https://www.facebook.com/lydiasmagicgarden/

Come and visit. Park Avenue (east side) between 117/118.

National Grant Winner

Lydia’s Magic Garden has won a Pure Growth Project grant for 2021/2022.

This national grant contest will help Lydia’s Magic Garden in our 2021/2022 Dirty GoGo project.

Dirty GoGo is a root vegetable project where each gardener commits to Growing One, Giving One of the root vegetables in 2022. We want to share our produce with the community and some give to neighbors in need, some give to local pantries, and some give to other nearby not-for-profits that support food-stressed East Harlem residents.

Congratulations, Lydia’s Magic Garden:

https://www.facebook.com/lydiasmagicgarden/

Double V Celebration

The location of this Double V photo intrigued me as it was only labeled as being taken in “Harlem”.

The Double V campaign attempted to draw attention to the racism that kept Black Americans unable to work in many (lucrative) industries in the US, while permitting them to risk their lives fighting fascism abroad (in, albeit, segregated units).

The racial terror that threatened Black Americans before, during and after WWII had many aspects that paralleled wartime rhetoric about Axis society. The Double V Campaign sought to force white America to reckon with this issue and to ensure that Black GI’s coming back from risking their lives, would not return to another ‘Red Summer‘ – the intense, racial violence that sought to intimidate Black Americans who returned from the battlefronts of WWI.

The photo was dated from 1942. The exact address on 119th Street, between Lenox and Adam Clayton Powell Jr. Blvd is tough to pin down – notice how there are so many more trees on the street.

Yes, The Super-Wealthy Can See Harlem

A recent listing for the top-floor penthouse at 1,396-foot-tall tower 432 Park Avenue has been publicly listed for the first time ever, asking $169 million. It is the most expensive listing currently in New York City, and if it fetches the asking price, it would become the second-biggest sale in the city’s history and set a record with its $20,500 per square foot price tag.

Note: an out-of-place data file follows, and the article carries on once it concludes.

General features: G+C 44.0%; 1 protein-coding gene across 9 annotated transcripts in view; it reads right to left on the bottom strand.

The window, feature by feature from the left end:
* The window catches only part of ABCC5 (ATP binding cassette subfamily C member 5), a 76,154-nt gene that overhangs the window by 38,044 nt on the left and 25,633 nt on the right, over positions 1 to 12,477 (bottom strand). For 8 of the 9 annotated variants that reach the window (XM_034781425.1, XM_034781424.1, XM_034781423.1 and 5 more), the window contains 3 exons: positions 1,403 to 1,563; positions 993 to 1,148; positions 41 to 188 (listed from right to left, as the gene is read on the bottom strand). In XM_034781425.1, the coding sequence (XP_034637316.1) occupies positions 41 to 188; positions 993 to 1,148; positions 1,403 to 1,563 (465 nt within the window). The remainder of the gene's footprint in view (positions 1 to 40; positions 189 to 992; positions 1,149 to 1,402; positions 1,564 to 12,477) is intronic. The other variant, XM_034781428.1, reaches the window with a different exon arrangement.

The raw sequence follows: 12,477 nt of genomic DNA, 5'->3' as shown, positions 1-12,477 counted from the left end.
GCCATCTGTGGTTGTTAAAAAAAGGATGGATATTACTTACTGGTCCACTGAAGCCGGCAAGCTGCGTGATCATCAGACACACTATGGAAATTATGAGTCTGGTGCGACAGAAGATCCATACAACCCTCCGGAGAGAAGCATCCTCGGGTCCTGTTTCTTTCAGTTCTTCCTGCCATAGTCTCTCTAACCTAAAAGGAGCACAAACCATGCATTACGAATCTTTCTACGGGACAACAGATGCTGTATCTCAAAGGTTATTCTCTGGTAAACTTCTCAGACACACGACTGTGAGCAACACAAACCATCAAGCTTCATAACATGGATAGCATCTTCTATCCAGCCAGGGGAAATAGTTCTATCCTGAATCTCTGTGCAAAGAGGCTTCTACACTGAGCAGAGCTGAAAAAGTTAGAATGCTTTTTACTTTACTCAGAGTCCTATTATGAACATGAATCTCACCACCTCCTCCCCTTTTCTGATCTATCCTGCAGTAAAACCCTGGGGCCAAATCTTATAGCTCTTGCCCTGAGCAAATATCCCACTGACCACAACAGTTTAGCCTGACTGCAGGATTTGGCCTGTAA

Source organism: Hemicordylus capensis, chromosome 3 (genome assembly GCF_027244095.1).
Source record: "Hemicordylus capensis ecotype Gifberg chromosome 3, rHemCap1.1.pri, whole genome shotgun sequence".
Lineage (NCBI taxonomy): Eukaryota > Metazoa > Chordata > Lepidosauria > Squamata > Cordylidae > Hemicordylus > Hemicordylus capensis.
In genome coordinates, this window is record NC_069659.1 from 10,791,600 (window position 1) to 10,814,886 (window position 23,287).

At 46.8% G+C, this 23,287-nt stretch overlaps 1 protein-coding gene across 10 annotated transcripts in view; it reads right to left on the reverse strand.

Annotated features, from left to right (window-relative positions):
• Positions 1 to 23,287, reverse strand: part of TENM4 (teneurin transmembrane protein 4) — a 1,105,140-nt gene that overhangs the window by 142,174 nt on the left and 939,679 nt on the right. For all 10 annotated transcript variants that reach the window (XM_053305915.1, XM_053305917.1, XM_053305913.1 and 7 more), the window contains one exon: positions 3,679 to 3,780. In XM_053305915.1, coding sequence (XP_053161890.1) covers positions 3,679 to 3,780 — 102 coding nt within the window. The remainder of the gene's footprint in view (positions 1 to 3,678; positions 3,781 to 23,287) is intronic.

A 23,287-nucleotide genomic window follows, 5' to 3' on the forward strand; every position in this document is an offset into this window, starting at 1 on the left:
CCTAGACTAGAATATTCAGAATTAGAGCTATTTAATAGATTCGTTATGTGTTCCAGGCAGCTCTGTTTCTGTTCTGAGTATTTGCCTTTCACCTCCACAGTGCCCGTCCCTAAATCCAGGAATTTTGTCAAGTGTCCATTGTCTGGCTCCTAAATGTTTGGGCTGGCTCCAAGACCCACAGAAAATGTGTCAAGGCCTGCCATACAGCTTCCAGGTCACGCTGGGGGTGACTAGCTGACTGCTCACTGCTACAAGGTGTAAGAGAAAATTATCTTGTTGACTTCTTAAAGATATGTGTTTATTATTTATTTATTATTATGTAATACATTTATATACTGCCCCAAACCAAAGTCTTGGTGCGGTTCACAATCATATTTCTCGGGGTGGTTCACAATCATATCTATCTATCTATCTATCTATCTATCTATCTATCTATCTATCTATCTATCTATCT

The 96th-floor unit is currently owned by billionaire Saudi real estate developer Fawaz Alhokair, who bought the apartment for only $88 million in 2016. The apartment unit has 8,225 square feet and has six bedrooms and seven bathrooms, as well as 240 linear feet of glass windows. The home is being sold with all of its art and furniture, which includes pieces from Hermes, Fendi, and Bentley.

Build the Block on Thursday

Building Emissions

Pollution from buildings (think heating oil burning)

125th Street is Deadly

Patch.com is reporting that 125th Street is one of the most deadly streets for pedestrians in New York City.

Between 2001 and 2016, 9 people were killed on 125th Street between Fifth and Second avenues. That made it one of the most deadly streets in New York, alongside sections of thoroughfares like Canal Street and Bowery in Manhattan, and Brighton Beach Avenue in Brooklyn.

To read the full article, see:

https://patch.com/new-york/harlem/harlems-125th-street-one-deadliest-us-study-says

Obesity

How Calculated: Estimated number of adults classified as overweight or obese; based on the Body Mass Index (BMI) calculated from self-reported weight and height, expressed as a percent. A BMI between 25 and 29.9 is classified as overweight, and a BMI of 30 or greater is classified as obese.

Source: New York City Community Health Survey (CHS)

As Seen in a Bodega Window on ACP